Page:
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The Fundamentals of Continuous Integration Testing

Over the past decade, most organizations have adopted agile development methodologies to develop products faster and reduce their time to market. As agile development methodologies have evolved they have given rise to newer development practices that put testing at the heart of development. Continuous Integration is one such development practice that adopts an architecture based approach, to provide development teams more flexibility and ensure the production of high-quality software even more frequently.

Testing and development expert, Martin Fowler defines Continuous Integration as a practice where a development team integrates their work on a daily basis and makes way for multiple daily integrations, which are then verified by an automated build and test. This allows for faster error detection and significantly reduced integration errors. This makes the development process more efficient. Adopting the Continuous Integration methodology enables teams to develop software that is more cohesive and robust, even while releasing at extremely short intervals.

One of the main contributors to Continuous Integration success is continuous testing. Delivering high-quality software in extremely short timeframes is not possible unless each and every piece of code is tested thoroughly. Testing, thus, becomes one of the most important elements of Continuous Integration. The development team also has to work on developing a comprehensive automated testing suite both at the unit and at the functional level to guarantee code quality.

Since the goal of Continuous Integration is to never break the build, it becomes imperative that all measures are taken to ensure that untested or broken code does not get committed and that strict version control policies are implemented. The entire environment here has to be based on automation to ensure that despite any and every code addition to the application results in a releasable version. Additionally, it also has to ensure that the application can be built in any version.

Continuous Integration is a subset of Continuous Delivery, where the built application is delivered to the testing and production teams to ensure application reliability, generate faster user feedback and ensure continued high performance. Continuous Integration automates the manual stages of application development and hence, makes the development and deployment process faster. Frequent and incremental builds are the hallmark of Continuous Integration and this effectively eliminates the requirement of integration testing.

In Continuous Integration, the developers submit the new code and/or code changes to a central code repository where the release manager merges the code with the main branch and then pushes out the new release. It is the Continuous Integration system that monitors the version control system for changes and then launches the build after getting the source code from the repository. The server then runs unit tests and functional tests to check the functionality, validity, and quality of the product. The same package is then deployed for acceptance testing and is then deployed on the production server.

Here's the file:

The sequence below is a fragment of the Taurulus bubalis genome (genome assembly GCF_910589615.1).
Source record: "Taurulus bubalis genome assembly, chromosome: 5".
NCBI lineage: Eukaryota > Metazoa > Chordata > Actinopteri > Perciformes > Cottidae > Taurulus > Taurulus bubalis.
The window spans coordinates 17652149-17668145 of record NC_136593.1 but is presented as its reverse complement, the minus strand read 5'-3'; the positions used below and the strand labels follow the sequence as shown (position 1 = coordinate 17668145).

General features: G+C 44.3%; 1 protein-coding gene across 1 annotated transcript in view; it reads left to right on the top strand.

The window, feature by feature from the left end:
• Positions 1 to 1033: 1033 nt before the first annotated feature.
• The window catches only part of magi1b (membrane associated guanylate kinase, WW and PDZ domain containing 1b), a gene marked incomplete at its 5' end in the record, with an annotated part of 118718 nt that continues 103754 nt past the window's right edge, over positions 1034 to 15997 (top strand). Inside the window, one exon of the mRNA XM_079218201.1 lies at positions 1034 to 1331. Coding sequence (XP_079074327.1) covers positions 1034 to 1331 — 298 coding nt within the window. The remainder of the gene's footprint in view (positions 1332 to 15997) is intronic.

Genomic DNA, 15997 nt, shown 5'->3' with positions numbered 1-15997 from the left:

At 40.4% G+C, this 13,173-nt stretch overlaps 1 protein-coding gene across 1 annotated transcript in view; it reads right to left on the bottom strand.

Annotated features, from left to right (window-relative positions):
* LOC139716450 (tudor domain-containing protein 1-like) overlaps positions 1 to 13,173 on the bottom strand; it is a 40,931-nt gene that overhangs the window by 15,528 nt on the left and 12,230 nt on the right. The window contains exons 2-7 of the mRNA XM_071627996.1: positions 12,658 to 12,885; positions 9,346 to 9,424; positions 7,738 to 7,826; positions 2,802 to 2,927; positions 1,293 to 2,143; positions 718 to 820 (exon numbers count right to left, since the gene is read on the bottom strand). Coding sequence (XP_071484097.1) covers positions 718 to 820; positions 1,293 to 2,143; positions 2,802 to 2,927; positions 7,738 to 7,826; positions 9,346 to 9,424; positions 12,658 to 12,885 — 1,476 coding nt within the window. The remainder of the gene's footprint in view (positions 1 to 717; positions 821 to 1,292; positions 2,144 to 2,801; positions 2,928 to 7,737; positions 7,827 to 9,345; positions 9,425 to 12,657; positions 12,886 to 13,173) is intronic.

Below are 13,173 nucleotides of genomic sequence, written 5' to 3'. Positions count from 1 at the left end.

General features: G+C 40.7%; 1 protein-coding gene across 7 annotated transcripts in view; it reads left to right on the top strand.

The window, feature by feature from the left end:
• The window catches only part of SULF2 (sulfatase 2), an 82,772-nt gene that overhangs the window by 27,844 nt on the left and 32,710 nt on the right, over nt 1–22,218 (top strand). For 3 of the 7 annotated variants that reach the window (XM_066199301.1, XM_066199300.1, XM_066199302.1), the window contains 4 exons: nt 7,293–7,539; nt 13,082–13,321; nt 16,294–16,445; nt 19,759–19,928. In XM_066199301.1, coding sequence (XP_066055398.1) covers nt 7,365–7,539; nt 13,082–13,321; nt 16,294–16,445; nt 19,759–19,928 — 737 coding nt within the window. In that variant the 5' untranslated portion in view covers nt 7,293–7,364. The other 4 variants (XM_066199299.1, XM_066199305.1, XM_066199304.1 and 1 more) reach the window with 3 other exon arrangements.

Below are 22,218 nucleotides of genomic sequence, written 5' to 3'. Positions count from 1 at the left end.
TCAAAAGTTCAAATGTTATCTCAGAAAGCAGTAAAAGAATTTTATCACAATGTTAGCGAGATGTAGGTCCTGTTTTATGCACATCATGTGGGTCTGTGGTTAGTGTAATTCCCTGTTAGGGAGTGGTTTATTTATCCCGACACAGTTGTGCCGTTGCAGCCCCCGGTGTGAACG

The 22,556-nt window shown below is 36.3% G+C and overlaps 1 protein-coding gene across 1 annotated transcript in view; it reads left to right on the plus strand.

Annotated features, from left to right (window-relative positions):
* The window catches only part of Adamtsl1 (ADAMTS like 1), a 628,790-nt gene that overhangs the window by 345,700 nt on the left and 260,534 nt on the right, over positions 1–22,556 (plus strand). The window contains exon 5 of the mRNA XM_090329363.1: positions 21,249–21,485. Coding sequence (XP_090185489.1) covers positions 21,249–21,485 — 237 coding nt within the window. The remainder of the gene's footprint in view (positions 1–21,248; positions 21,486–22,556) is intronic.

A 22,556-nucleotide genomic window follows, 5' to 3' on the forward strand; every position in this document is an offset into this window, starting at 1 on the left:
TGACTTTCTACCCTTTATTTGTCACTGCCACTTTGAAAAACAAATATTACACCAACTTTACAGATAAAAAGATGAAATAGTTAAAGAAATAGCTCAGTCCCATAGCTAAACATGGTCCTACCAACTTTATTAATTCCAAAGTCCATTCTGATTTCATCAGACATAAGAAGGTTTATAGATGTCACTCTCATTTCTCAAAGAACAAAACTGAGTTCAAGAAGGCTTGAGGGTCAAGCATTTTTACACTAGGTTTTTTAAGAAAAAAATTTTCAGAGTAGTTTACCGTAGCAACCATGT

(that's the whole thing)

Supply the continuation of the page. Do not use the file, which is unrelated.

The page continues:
Automation plays a critical role in Continuous Integration to ensure that all packages can be deployed on all the servers at the click of a button. To enable this, its becomes essential to maintain a single source code, automate the build, keep the build fast and make it self-testing. Along with this, every commit has to be built on the integration machine, keeping systems transparent and easily accessible by the invested parties to test the product in a production environment. The Continuous Integration server has to competently inform the respective teams of each successful build and alert the team in case of any failure. The team then has to ensure that the issue is fixed at the earliest.

It is clear that with Continuous Integration, testing, too, is continuous. Some key testing areas to focus on are:

  • Ensure that continuous regression tests are run in the background and that they capably provide regular feedback to minimize regression defects.
  • Carry out continuous performance tests to study the application for response time, identify changes in speed, reaction time, and application consistency.
  • Conduct frequent load tests to clear performance goals and make the application ready for use.
  • Ensure that the load tests begin in smaller and incremental scenarios and culminate as one large package.
  • Conduct continuous scalability testing to gauge the throughput, network, and CPU memory usage, to reduce business risks.
  • Ensure end-to-end functional tests to test the functionality of the product in different scenarios.

Continuous Integration sets the stage for Continuous Delivery by reducing manual intervention. It also brings greater transparency to the entire development and QA process which makes taking factual decisions to improve efficiency faster. Since Continuous Integration testing aims to find bugs and code breaks faster with the help of more automation, the development process becomes more cost efficient. Steve Brodie, CEO of Electric Cloud aptly summarizes the importance of automation in a Continuous Integration and Continuous Delivery world as, “You’re only as fast as the slowest element, the slowest phase in your software delivery pipeline”. Clearly, automation lies in the heart of the Continuous Integration process and makes the magnitude of change implementation smaller, more manageable and efficient.

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